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Quick reference medical handouts used by Pediatric offices

Motion Sickness in Children

see also: Take Steps to avoid Car Sickness

Many children  experience nausea and even vomiting when riding in an airplane, automobile, or amusement park ride, and this is called motion sickness. Youngsters can also experience motion sickness when riding on a boat or ship, and this is called seasickness even though it is the same disorder. Motion sickness or seasickness is usually just a minor annoyance and does not signify any serious medical illness, but some children and their families are incapacitated by it, and a few even suffer symptoms for a few days after the trip is over.

The problem is caused by an inherited sensitivity of the equilibrium center located in the semicircular canals (inner ear). It is not, as some people will contend, related to emotional problems.

Your child's sense of balance is maintained by a complex interaction of the following parts of the nervous system:

  • The inner ears (also called the labyrinth), which monitor the directions of motion, such as turning, or forward-backward, side-to-side, and up-and-down motions.
  • The eyes, which monitor where the body is in space (i.e. upside down, rightside up, etc.) and also directions of motion.
  • The skin pressure receptors such as in the joints and spine, which tell what part of the body is down and touching the ground.
  • The muscle and joint sensory receptors, which tell what parts of the body are moving.
  • The central nervous system (the brain and spinal cord), which processes all the bits of information from the four other systems to make some coordinated sense out of it all.

The symptoms of motion sickness appear when the central nervous system receives conflicting messages from the other four systems. For example, your child is sitting in the back seat of a moving car reading a book. Their inner ears and skin receptors will detect the motion of travel, but their eyes see only the pages of the book. This could make a child become "car sick."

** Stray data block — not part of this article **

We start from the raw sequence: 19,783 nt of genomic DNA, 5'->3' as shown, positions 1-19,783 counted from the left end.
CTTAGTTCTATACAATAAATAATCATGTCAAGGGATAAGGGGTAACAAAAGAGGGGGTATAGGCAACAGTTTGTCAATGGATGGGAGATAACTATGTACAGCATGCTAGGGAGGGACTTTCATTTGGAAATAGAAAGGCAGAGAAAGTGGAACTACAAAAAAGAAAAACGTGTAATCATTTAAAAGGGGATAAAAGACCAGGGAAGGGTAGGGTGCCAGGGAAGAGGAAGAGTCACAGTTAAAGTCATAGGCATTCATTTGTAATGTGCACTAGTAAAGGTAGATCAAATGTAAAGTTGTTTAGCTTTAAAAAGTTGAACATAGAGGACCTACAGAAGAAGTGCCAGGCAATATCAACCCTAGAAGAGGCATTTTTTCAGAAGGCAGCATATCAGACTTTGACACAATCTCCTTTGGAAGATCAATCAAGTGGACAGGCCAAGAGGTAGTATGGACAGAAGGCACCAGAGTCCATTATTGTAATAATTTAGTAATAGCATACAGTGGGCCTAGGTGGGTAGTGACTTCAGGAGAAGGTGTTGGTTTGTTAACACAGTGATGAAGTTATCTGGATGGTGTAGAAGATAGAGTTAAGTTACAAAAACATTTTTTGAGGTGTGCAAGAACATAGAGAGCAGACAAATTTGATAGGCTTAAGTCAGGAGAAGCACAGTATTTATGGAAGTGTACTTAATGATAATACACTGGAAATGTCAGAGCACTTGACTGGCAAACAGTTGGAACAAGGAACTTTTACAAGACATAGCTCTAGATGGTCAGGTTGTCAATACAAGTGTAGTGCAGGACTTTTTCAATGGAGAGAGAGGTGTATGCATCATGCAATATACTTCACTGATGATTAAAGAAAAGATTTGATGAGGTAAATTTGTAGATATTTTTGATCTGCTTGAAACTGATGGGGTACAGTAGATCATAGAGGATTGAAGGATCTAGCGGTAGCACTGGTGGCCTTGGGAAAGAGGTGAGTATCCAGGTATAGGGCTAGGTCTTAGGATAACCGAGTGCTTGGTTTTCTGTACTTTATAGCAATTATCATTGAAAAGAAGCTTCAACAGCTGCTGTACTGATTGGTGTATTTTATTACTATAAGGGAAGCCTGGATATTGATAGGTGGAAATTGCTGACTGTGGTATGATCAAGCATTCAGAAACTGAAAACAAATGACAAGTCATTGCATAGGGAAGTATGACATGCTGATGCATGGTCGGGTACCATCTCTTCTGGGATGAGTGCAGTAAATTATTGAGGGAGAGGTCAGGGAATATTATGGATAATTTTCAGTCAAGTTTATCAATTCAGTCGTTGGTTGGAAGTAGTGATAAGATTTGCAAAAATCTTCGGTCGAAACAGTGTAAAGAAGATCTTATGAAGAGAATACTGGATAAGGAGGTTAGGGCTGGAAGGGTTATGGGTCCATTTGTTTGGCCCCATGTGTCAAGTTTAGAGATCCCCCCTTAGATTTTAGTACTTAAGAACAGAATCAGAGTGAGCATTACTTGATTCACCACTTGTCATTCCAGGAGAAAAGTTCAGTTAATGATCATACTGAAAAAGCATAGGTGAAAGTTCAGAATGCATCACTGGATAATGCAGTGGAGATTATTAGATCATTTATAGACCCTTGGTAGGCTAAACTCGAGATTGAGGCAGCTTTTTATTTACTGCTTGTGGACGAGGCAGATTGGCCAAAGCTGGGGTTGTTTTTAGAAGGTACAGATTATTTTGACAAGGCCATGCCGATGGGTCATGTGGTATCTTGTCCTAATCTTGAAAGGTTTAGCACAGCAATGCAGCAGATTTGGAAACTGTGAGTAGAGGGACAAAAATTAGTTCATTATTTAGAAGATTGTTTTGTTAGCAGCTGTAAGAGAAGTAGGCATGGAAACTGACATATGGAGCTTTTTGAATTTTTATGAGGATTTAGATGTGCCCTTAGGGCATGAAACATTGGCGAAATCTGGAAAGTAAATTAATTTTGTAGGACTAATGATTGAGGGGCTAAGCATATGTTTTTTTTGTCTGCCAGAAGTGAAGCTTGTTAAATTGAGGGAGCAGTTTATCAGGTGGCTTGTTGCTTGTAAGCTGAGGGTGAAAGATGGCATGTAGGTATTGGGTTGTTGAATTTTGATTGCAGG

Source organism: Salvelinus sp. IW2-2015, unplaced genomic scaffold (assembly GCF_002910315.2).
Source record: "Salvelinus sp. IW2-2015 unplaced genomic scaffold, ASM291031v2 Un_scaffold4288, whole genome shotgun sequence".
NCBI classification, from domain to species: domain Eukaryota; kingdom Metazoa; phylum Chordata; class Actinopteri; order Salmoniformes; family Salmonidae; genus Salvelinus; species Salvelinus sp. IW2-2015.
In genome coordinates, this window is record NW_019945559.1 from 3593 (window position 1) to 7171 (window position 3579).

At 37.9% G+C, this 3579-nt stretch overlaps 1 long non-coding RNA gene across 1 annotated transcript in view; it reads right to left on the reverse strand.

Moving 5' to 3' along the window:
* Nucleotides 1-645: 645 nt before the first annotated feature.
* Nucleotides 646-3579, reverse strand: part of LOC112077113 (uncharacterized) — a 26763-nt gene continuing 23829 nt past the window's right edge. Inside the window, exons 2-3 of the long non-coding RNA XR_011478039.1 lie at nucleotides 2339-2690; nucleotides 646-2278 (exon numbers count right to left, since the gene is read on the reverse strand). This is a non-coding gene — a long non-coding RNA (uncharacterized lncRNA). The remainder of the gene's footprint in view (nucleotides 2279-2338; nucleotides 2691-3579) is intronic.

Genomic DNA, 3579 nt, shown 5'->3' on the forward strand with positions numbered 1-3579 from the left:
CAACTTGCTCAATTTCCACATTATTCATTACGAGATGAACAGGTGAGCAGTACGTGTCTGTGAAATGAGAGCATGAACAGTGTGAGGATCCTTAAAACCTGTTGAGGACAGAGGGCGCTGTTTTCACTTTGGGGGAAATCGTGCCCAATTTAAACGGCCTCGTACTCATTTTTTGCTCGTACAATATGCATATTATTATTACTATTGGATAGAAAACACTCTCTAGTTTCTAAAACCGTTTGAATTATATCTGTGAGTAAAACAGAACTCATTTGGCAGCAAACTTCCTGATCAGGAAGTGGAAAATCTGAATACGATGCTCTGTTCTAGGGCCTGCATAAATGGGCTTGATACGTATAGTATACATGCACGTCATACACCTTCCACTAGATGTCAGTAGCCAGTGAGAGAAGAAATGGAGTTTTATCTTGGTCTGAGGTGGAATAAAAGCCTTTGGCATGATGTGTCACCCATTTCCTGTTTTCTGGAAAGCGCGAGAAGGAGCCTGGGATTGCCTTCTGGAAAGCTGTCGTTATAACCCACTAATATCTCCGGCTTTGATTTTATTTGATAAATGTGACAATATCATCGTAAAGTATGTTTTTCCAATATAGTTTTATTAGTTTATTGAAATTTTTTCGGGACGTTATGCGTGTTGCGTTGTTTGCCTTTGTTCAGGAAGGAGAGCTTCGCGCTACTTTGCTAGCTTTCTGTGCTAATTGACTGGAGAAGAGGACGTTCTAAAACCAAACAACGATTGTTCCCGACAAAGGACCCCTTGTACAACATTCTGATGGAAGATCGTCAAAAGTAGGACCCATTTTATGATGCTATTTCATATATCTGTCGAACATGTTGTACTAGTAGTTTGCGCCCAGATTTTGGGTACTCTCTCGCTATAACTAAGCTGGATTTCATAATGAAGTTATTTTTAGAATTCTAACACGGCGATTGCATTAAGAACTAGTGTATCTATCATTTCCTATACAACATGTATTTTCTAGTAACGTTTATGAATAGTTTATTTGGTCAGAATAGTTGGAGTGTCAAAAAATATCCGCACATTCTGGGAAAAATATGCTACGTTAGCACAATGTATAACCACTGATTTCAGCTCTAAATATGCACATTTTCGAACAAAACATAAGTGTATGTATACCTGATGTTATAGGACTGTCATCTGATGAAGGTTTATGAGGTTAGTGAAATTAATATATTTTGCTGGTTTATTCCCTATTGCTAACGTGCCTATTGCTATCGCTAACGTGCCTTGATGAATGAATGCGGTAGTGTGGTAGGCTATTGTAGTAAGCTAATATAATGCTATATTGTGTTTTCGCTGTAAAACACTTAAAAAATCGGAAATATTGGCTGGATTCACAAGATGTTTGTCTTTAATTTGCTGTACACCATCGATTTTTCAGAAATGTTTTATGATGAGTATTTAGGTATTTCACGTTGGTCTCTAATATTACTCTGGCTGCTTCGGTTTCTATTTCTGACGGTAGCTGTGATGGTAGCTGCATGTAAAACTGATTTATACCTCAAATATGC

The symptoms of motion sickness usually start with a vague feeling of stomach upset (queasiness), a cold sweat, fatigue and loss of appetite. This then progresses to vomiting. A young child may not be able to describe queasiness but will demonstrate it by becoming pale and restless, yawning and crying. Later she will lose her interest in food (even her favorite ones), and finally, she will vomit

We do not know why this happens more often in some children than others, but it is most likely due to an increased sensitivity to the brain's response to motion. This response can be affected by previous bad car trips but usually improves as a child gets older.

If your child starts to develop the symptoms of motion sickness, the best thing to do is stop the activity that is causing the problem. If it occurs in the car, stop as soon as safely possible and let her get out and walk around. If you are on a long car trip, you may have to make frequent short stops, but it will be worth it. If it happens on a swing or merry-go-round, stop the motion promptly and get your child off the equipment. She probably will be upset and scared, so try to help her relax. Otherwise, what should be a happy time will become a dreaded experience. Most important, do not get angry with your child, because she cannot help what is happening. Be as supportive of her as you can, or she may refuse to travel or have a temper tantrum the next time you ask her to get into the car or board a plane or boat.

Because "car sickness" is the most common form of motion sickness in children, many preventive measures have been developed. In addition to the frequent stops, you might try the following.

  • Place your young child in an approved car seat, facing forward if over 20 pounds and 1 year of age. Do not let her move around in the car. (You should not let her do this for safety reasons, anyway.)
  • If she has not eaten for three hours, give your child a light snack before the trip, which also helps on a boat or plane. This relieves hunger pangs, which seem to add to the symptoms.
  • Try to focus her attention away from the queasy feeling. Listen to the radio, sing or talk.
  • Have her look at things outside the car, not at books or games.
If none of the above works, stop the car and have your youngster lie on their back for a few minutes with their eyes closed. A cool cloth on the forehead also tends to lessen the symptoms.

Treatment for the nausea includes giving them only sips of clear fluids until their stomach settles. If your child goes to sleep, let them sleep. Usually, children don't vomit more than once, and symptoms disappear in about 4 hours. Ask your child's doctor about the use of nonprescription Dramamine to prevent the motion sickness before it occurs.

Other preventative techniques include: 
  • Car trips: It will help if your child looks out the window. Do not look down at books or games in car. After age 12, children can sit in the front seat and look at the distant scenery
  • Sea travel: Avoid it when practical. Otherwise, stay on deck and look at the horizon.
  • Air travel: Select a seat near the wings.
  • Amusement parks: Avoid rides that spin.
  • Meals: Eat light meals before or during trips.

source: American Academy of Pediatrics and the American Academy of Otolaryngology. Posted 07-26-04 on


As a reminder, this information should not be relied on as medical advice and is not intended to replace the advice of your child’s pediatrician. Please read our full disclaimer.

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